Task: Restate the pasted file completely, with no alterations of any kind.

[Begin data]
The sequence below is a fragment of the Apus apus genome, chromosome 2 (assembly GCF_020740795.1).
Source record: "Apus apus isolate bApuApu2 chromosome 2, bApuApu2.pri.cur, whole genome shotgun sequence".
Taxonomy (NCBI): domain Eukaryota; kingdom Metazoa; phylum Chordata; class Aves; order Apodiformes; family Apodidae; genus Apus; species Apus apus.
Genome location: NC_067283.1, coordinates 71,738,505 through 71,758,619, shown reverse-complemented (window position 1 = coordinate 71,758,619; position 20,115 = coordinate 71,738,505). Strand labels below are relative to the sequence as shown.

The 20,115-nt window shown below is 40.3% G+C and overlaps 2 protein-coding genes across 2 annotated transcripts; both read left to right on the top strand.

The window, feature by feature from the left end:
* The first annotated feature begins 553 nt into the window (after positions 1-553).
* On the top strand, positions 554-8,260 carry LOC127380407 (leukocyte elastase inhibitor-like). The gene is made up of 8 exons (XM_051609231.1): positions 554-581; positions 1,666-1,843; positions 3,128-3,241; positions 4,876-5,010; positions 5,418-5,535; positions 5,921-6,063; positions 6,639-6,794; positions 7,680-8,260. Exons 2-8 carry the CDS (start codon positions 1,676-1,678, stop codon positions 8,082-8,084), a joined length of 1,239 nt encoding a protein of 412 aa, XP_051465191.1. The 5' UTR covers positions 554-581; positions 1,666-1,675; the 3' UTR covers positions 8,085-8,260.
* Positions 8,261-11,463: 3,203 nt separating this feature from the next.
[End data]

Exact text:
The sequence below is a fragment of the Apus apus genome, chromosome 2 (assembly GCF_020740795.1).
Source record: "Apus apus isolate bApuApu2 chromosome 2, bApuApu2.pri.cur, whole genome shotgun sequence".
Taxonomy (NCBI): domain Eukaryota; kingdom Metazoa; phylum Chordata; class Aves; order Apodiformes; family Apodidae; genus Apus; species Apus apus.
Genome location: NC_067283.1, coordinates 71,738,505 through 71,758,619, shown reverse-complemented (window position 1 = coordinate 71,758,619; position 20,115 = coordinate 71,738,505). Strand labels below are relative to the sequence as shown.

The 20,115-nt window shown below is 40.3% G+C and overlaps 2 protein-coding genes across 2 annotated transcripts; both read left to right on the top strand.

The window, feature by feature from the left end:
* The first annotated feature begins 553 nt into the window (after positions 1-553).
* On the top strand, positions 554-8,260 carry LOC127380407 (leukocyte elastase inhibitor-like). The gene is made up of 8 exons (XM_051609231.1): positions 554-581; positions 1,666-1,843; positions 3,128-3,241; positions 4,876-5,010; positions 5,418-5,535; positions 5,921-6,063; positions 6,639-6,794; positions 7,680-8,260. Exons 2-8 carry the CDS (start codon positions 1,676-1,678, stop codon positions 8,082-8,084), a joined length of 1,239 nt encoding a protein of 412 aa, XP_051465191.1. The 5' UTR covers positions 554-581; positions 1,666-1,675; the 3' UTR covers positions 8,085-8,260.
* Positions 8,261-11,463: 3,203 nt separating this feature from the next.